How to Put Relocation on Resume OOR

How to Put Relocation on Resume OOR

How to Put Relocation on Resume


Though it's exciting to move to a new city, you may find it hard to convince employers that you're serious about making the move. Not only do you need to write a resume that addresses your intent to relocate, but you also need to highlight your qualifications in a way that makes you stand out among local job applicants. Knowing how to write a relocation resume increases your chances of securing employment despite your current location. In this article, we explain what a relocation resume is, list the steps for writing a relocation resume and provide you with a relocation resume template and example.


Length conventions tend not to vary by country – most CVs around the world are typically kept at one or two pages. This generally breaks down to one page for entry-level positions and two pages for most professionals; a three-page CV format is uncommon and reserved for senior executives with extensive experience. The only exceptions are if you work in academia or a scientific field where you would use the aforementioned academic CV format, or if you are applying for a position within the U.S. federal government, which has specific requirements that often require more than three pages.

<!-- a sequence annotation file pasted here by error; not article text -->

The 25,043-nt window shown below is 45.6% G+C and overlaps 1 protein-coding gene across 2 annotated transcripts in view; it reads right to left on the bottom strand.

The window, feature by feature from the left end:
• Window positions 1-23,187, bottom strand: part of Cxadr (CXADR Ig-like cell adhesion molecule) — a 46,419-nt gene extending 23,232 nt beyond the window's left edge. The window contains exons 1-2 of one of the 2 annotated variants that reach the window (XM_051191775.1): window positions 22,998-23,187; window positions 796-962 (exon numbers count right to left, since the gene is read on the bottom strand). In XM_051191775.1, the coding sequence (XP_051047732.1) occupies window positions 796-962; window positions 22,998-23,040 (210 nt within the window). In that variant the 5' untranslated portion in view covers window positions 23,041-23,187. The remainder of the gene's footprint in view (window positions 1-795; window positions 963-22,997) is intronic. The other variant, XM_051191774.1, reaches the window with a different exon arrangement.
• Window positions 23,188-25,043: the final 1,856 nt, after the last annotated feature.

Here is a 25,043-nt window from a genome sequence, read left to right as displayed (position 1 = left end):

Be careful of your phrasing when offering your explanation. For example, if you are moving to London because you have always wanted to, this is great, but a prospective employer may read this as 'could be a flight risk if London living doesn't work out'. However, if you plan to move to London permanently because you know it is a hotspot for jobs in your industry and have witnessed many friends find success in this decision, that's better. (Source: www.topcv.com)


Take advantage of the professional summary section of your resume, space previously reserved for your resume objective statement, to address your desire to relocate. Include a blurb similar to the following toward the end of your summary: “Interested in relocating to the greater [location] area.” You can take it a step further and mention that you're “willing to relocate to [location] at own expense” to demonstrate to employers how serious you are about making such a move. If you're still on the fence about relocating for work, leave a line like this out until you've done your research and found a specific location that interests you and is a realistic option, given your career and the location's current job market.

While you don't necessarily want to go into the nitty-gritty details of your family, it doesn't hurt to mention that “My family and I are committed to relocating to [location]” to show your family's support of the move. If you're relocating because your spouse or partner was transferred to this location for work, be sure to specify this in your cover letter, as it may alleviate any fears the employer has about your genuine interest in relocation. (Source: www.topresume.com)


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